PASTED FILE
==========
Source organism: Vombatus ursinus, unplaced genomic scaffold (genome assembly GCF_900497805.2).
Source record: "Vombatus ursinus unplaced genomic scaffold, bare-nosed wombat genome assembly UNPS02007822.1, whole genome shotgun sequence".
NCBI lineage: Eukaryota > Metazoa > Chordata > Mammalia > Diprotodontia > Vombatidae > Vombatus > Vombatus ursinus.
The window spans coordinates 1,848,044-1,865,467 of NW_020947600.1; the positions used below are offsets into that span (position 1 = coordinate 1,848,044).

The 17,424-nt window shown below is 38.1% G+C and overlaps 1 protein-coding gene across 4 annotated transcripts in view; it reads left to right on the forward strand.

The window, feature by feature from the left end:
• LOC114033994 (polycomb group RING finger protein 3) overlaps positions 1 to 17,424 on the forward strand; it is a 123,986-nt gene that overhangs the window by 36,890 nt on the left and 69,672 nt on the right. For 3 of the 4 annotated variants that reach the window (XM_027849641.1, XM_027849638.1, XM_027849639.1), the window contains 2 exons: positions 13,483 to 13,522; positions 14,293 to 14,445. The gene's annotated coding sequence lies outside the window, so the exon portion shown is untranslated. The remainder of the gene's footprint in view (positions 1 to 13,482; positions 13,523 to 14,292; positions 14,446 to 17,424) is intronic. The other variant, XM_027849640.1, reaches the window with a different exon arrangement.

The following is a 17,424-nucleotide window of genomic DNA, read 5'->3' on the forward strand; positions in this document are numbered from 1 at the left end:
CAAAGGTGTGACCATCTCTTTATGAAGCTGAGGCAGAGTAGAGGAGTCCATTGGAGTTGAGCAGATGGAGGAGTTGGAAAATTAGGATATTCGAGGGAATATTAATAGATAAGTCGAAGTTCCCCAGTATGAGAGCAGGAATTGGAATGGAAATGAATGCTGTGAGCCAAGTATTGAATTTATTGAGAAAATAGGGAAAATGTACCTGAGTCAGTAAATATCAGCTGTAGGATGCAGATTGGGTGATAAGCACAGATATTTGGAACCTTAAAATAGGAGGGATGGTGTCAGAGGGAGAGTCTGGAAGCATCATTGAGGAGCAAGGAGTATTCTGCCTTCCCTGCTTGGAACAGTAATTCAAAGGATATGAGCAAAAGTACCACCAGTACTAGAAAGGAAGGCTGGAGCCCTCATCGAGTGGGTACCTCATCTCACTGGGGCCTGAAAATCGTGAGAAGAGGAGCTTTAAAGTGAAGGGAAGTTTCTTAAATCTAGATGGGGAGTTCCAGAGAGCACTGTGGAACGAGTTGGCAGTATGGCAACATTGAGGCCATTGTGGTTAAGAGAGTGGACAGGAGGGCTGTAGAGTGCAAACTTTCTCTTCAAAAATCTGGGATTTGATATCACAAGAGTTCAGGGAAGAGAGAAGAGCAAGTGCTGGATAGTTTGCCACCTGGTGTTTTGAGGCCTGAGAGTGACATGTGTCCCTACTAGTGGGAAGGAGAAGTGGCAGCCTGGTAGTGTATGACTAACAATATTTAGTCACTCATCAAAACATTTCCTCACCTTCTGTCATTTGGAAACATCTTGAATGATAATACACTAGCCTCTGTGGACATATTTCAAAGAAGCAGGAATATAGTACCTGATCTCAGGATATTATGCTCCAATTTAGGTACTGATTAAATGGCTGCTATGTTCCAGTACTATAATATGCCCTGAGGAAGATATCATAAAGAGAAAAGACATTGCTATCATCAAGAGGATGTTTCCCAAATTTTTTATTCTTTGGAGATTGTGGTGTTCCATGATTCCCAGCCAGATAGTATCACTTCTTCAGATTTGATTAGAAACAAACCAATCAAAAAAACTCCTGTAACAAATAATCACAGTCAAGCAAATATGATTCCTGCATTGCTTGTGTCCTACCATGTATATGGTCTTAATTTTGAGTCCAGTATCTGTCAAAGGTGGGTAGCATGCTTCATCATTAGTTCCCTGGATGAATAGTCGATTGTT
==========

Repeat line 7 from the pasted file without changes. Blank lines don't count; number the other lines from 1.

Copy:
• LOC114033994 (polycomb group RING finger protein 3) overlaps positions 1 to 17,424 on the forward strand; it is a 123,986-nt gene that overhangs the window by 36,890 nt on the left and 69,672 nt on the right. For 3 of the 4 annotated variants that reach the window (XM_027849641.1, XM_027849638.1, XM_027849639.1), the window contains 2 exons: positions 13,483 to 13,522; positions 14,293 to 14,445. The gene's annotated coding sequence lies outside the window, so the exon portion shown is untranslated. The remainder of the gene's footprint in view (positions 1 to 13,482; positions 13,523 to 14,292; positions 14,446 to 17,424) is intronic. The other variant, XM_027849640.1, reaches the window with a different exon arrangement.